A concussion is a type of traumatic brain injury that can usually be detected only by the symptoms it produces. Every year in Mississippi and across the U.S., about 250,000 people are hospitalized, and about 50,000 die because of traumatic brain injuries. Concussions lead about 1.8 million people to the emergency rooms every year while an estimated 2 million either do not seek treatment for their concussions or visit an outpatient clinic.
The danger of concussions, which can include physical disabilities and even death, became widely known in the field of competitive sports, especially football. Issues with members of the Pittsburgh Steelers, in particular, led to the development of many concussion detection tools and technologies.
Concussions are more widespread than sports. For example, military men and women in combat zones often suffer concussions from explosions. Car crash victims, victims of slip and falls, and even people injuring themselves during recreational activities like bicycling are all prone as well.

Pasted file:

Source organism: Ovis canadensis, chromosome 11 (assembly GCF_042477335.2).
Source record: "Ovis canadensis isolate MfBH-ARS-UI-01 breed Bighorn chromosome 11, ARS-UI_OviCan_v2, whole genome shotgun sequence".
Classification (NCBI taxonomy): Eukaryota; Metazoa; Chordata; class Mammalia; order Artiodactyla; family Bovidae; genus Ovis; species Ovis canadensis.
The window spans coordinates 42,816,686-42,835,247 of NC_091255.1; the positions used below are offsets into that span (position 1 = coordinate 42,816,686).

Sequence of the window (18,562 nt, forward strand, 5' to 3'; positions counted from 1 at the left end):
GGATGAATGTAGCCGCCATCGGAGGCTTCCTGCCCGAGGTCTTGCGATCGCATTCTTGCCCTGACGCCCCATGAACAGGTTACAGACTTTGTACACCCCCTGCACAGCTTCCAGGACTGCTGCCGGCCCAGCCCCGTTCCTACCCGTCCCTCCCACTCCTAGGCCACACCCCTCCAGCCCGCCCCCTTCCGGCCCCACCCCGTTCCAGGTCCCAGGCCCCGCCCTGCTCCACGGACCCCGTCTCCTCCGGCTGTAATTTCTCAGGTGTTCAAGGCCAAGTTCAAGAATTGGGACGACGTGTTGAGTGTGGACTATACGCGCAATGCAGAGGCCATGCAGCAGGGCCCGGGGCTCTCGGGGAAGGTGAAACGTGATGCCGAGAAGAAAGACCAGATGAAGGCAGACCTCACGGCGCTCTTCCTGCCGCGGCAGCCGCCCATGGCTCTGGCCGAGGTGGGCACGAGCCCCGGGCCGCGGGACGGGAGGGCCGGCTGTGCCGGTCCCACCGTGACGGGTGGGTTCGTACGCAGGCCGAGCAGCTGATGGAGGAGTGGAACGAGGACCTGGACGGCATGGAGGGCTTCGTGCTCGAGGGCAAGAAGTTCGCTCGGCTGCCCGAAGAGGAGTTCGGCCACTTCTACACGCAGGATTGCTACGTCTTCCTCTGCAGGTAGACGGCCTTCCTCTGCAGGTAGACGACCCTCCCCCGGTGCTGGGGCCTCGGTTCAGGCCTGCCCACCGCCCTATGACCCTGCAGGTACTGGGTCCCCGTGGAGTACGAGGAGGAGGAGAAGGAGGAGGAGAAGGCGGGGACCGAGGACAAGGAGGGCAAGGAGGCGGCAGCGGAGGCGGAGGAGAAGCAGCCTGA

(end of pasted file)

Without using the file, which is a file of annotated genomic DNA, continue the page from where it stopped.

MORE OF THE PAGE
The awareness that developed in the sports field has trickled down to other areas. For instance, the auto industry has, over the years, reduced the number of injuries and fatalities through technologies like airbags, anti-lock brakes and traction control.
Concussions are a common result of car accidents, and the symptoms of post-concussion syndrome can affect daily life and work. Those who are injured through a driver's negligence may wish to see a lawyer; he or she can consult with accident investigators and medical professionals to determine just how much the other driver will be liable for. A settlement might cover not only medical bills but also future medical care for long-term symptoms. A lawyer may be able to negotiate with the other driver's insurance company for the settlement or litigate if negotiations are unsatisfactory.